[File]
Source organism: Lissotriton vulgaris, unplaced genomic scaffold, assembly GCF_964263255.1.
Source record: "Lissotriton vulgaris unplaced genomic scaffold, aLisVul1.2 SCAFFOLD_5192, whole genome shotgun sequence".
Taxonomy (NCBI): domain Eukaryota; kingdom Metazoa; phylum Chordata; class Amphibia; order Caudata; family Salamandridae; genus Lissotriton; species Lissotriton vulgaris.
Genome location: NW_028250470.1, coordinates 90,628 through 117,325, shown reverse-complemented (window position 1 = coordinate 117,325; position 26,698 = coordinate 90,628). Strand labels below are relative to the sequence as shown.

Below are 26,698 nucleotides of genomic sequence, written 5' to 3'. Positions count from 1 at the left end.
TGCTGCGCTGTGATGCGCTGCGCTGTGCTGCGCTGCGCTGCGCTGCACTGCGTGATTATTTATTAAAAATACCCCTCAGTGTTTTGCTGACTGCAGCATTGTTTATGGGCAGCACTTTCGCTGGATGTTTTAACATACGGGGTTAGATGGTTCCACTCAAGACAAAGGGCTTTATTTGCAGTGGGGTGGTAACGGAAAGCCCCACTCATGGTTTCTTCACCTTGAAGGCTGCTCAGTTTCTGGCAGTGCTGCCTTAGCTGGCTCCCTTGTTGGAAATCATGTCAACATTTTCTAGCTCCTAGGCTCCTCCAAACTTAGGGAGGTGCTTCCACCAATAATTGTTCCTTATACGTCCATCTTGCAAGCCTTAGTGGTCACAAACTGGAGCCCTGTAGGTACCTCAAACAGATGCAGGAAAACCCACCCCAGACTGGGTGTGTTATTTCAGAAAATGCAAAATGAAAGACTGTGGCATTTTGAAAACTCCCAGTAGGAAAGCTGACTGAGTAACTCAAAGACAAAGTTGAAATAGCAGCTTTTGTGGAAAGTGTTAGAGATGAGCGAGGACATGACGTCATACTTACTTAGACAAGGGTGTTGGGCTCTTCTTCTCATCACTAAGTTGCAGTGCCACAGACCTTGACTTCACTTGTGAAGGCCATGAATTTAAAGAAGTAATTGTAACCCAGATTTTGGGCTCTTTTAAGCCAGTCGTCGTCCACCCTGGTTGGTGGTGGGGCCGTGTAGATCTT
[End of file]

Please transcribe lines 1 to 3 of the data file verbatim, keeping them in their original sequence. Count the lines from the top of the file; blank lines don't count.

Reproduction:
Source organism: Lissotriton vulgaris, unplaced genomic scaffold, assembly GCF_964263255.1.
Source record: "Lissotriton vulgaris unplaced genomic scaffold, aLisVul1.2 SCAFFOLD_5192, whole genome shotgun sequence".
Taxonomy (NCBI): domain Eukaryota; kingdom Metazoa; phylum Chordata; class Amphibia; order Caudata; family Salamandridae; genus Lissotriton; species Lissotriton vulgaris.